We use

\begin{align} u_1 \,&=\, \operatorname{cos}(\phi),\quad u_2 \,=\,\operatorname{sin}(\phi), \quad u_1^2 \,+\, u_2^2 \,=\, 1 \\ \lambda_1 \,&: =\, \sigma_1^2, \quad\quad \lambda_2 \,: =\, \sigma_2^2 \end{align}

and find

\begin{align} a \,&=\, \sigma_1\,u_1, \quad b \,=\, -\, \sigma_2\,u_2, \\ c \,&=\, \sigma_1\,u_2, \quad d \,=\, \sigma_2\,u_1 \end{align}
$\operatorname{det}\left( \pmb{\operatorname{A}}_E \right) \:=\: a\,d \,-\, b\,c \:=\: \sigma_1\, \sigma_2$

σ1 and σ2 are factors which give us the lengths of the principal axes of the ellipse. σ1 and σ2 have positive values. We therefore demand:

$\operatorname{det}\left( \pmb{\operatorname{A}}_E \right) \:=\: a\,d \,-\, b\,c \:\ge\: 0$

Ok, we have defined an ellipse via a matrix AE, whose coefficients are directly based on geometrical properties. But as said: Often an ellipse is described by a an equation with quadratic terms in x and y coordinates of data points. The quadratic form has its background in algebraic properties of conic sections. As a next step we derive such a quadratic equation and relate the coefficients of the quadratic polynomial with the elements of our matrix AE. The result will in turn define another very useful matrix Aq.

# Quadratic forms – Case 1: Centered ellipse, principal axes aligned with ECS-axes

We start with a simple case. We take a so called axis-parallel ellipse which results from a scaling matrix DE, only. I.e., in this case, the rotation matrix is assumed to be just the identity matrix. We can omit it from further calculations:

$\pmb{\operatorname{R}}_{\phi} \:=\: \begin{pmatrix} 1 & 0 \\ 0 & 1 \end{pmatrix} \,=\, \pmb{\operatorname{I}}, \quad u_1 \,=\, 1,\: u_2 \,=\, 0, \: \phi = 0$

We need an expression in terms of (xe, ye). To get quadratic terms of vector components it often helps to invoke a scalar product. The scalar product of a vector with itself gives us the squared norm or length of a vector. In our case the norms of the inversely re-scaled vectors obviously have to fulfill:

$\left[\, \pmb{\operatorname{D}}_E^{-1} \circ \begin{pmatrix} x_e \\ y_e \end{pmatrix} \, \right]^T \,\bullet \, \left[\, \pmb{\operatorname{D}}_E^{-1} \circ \begin{pmatrix} x_e \\ y_e \end{pmatrix} \,\right] \:=\: 1$

(The bullet represents the scalar product of the vectors.) This directly results in:

${1 \over \sigma_1^2} x_e^2 \, + \, {1 \over \sigma_2^2} y_e^2 \:=\: 1$

We eliminate the denominator to get a convenient quadratic form:

$\lambda_2\,x_e^2 \,+\, \lambda_1\, y_e^2 \:=\: \lambda_1 \lambda_2 \quad \left( = \, \operatorname{det}\left(\pmb{\operatorname{D}}_E\right) \right) \phantom{\huge{(}}$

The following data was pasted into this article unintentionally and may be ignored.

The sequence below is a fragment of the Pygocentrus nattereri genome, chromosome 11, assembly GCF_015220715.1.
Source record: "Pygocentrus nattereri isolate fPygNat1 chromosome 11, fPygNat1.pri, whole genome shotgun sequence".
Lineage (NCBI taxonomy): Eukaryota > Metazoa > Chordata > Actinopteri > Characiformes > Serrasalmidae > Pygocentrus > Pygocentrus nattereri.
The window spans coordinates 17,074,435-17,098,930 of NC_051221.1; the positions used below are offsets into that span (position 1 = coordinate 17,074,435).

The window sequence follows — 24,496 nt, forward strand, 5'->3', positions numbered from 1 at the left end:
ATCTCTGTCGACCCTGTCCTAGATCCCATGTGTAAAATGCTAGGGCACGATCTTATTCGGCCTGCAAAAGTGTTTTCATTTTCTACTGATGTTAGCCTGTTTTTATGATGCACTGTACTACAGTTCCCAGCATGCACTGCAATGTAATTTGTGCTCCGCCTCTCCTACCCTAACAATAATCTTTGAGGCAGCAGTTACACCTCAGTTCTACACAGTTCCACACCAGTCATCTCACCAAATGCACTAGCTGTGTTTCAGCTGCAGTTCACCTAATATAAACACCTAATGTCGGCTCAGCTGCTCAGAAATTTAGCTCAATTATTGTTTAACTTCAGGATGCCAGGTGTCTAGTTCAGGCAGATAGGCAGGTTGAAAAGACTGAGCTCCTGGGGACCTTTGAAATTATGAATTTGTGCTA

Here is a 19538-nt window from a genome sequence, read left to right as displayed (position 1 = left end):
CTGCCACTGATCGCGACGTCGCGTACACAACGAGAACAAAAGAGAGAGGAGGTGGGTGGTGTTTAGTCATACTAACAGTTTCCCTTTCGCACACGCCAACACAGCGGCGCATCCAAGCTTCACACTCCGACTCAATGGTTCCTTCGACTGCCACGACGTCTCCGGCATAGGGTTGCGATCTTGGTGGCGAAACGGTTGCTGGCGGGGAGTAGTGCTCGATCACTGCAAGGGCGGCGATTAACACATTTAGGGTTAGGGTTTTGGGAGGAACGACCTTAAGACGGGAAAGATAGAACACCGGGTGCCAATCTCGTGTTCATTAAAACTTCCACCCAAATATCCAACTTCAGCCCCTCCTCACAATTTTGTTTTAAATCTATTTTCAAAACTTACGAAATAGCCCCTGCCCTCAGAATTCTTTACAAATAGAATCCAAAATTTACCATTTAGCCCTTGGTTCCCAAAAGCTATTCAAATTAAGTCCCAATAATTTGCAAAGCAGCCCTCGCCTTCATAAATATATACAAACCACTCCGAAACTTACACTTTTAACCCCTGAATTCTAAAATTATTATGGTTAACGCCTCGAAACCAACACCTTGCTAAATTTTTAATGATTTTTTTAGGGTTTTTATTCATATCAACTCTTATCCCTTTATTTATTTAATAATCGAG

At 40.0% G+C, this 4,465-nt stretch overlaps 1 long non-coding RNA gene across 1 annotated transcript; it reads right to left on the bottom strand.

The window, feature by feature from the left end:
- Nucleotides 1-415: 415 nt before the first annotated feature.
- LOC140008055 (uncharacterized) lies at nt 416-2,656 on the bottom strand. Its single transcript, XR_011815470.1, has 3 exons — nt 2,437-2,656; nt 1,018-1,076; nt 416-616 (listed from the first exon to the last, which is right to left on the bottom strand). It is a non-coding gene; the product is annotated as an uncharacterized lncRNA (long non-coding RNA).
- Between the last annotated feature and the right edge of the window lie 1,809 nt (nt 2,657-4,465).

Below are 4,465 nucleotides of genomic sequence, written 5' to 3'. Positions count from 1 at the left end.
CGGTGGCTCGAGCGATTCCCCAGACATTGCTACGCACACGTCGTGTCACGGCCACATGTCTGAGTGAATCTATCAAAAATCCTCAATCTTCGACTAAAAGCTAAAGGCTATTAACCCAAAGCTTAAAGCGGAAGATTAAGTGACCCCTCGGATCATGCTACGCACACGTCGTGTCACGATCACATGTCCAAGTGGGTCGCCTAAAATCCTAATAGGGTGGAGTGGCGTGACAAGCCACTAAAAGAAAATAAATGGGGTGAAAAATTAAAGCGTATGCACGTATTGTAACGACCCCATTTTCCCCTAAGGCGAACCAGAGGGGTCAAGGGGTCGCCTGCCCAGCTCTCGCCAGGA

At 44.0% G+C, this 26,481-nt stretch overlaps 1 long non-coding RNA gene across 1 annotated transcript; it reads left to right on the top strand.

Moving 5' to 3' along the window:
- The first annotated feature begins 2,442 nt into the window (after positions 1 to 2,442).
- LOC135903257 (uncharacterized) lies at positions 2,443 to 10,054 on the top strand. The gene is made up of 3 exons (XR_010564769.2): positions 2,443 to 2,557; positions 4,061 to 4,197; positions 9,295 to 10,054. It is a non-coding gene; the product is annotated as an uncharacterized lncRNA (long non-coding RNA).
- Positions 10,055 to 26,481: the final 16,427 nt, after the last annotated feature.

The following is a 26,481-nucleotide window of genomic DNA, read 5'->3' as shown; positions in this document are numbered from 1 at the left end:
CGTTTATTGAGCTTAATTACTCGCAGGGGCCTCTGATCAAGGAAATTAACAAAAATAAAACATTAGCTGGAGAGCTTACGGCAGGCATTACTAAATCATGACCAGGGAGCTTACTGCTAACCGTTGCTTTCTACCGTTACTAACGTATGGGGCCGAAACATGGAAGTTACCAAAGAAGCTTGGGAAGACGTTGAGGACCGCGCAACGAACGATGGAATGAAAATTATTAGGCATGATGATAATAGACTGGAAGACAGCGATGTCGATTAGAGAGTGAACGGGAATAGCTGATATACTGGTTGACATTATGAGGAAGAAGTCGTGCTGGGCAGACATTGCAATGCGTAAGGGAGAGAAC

If we were given the quadratic form more generally by coefficients α, β and γ

$\alpha \,x_e^2 \,+\, \beta\, x_e y_e \,+\, \gamma\, y_e^2 \:=\: \delta$

we could directly relate these coefficients with the geometrical properties of our ellipse:

Axis-parallel ellipse:

\begin{align} \alpha \,&=\, c^2 \,=\, \sigma_2^2 \,=\, \lambda_2 \\ \gamma \,&=\, a^2 \,=\, \sigma_1^2 \,=\, \lambda_1 \\ \beta \,&=\, b \,=\, c \,=\, 0 \\ \delta \,&=\, a^2\, d^2 \,=\, \sigma_1^2 \, \sigma_2^2 \,=\, \lambda_1 \lambda_2 \\ \phi &= 0 \end{align}

I.e., we can directly derive σ1, σ2 and φ from the coefficients of the quadratic form. But an axis-parallel ellipse is a very simple ellipse. Things get more difficult for a rotated ellipse.

# Quadratic forms – Case 2: General centered and rotated ellipse

We perform the same trick to get a quadratic polynomial with the vectors ve of a rotated ellipse:

$\left[ \,\pmb{\operatorname{A}}_E^{-1} \circ \begin{pmatrix} x_e \\ y_e \end{pmatrix} \, \right]^T \, \bullet \, \left[ \, \pmb{\operatorname{A}}_E^{-1} \circ \begin{pmatrix} x_e \\ y_e \end{pmatrix} \,\right] \:=\: 1$

I skip the lengthy, but simple algebraic calculation. We get (with our matrix elements a, b, c, d):

$\left( c^2 \,+\, d^2 \right)\,x_e^2 \,\, – \,\, 2\left( a\,c\, +\, b\,d \right)\,x_e y_e \,\, + \,\, \left(a^2 \,+\, b^2\right)\,y_e^2 \:=\: \sigma_1^2 \, \sigma_2^2$

The rotation has obviously lead to mixing of components in the polynomial. The coefficient for xeye is > 0 for the non-trivial case.

# Quadratic form: A matrix equation to define an ellipse

We rewrite our equation again with general coefficients α, β and γ

$\alpha\,x_e^2 \, + \, \beta \, x_e y_e \, + \, \gamma \, y_e^2 \:=\: \delta$

These are coefficients which may come from some theory or from averages of numerical data. The quadratic polynomial can in turn be reformulated as a matrix operation with a symmetric matrix Aq:

$\pmb{v}_e^T \circ \pmb{\operatorname{A}}_q \circ \pmb{v}_e^T \:=\: \delta$

with

$\pmb{\operatorname{A}}_q \:=\: \begin{pmatrix} \alpha & \beta / 2 \\ \beta / 2 & \gamma \end{pmatrix}$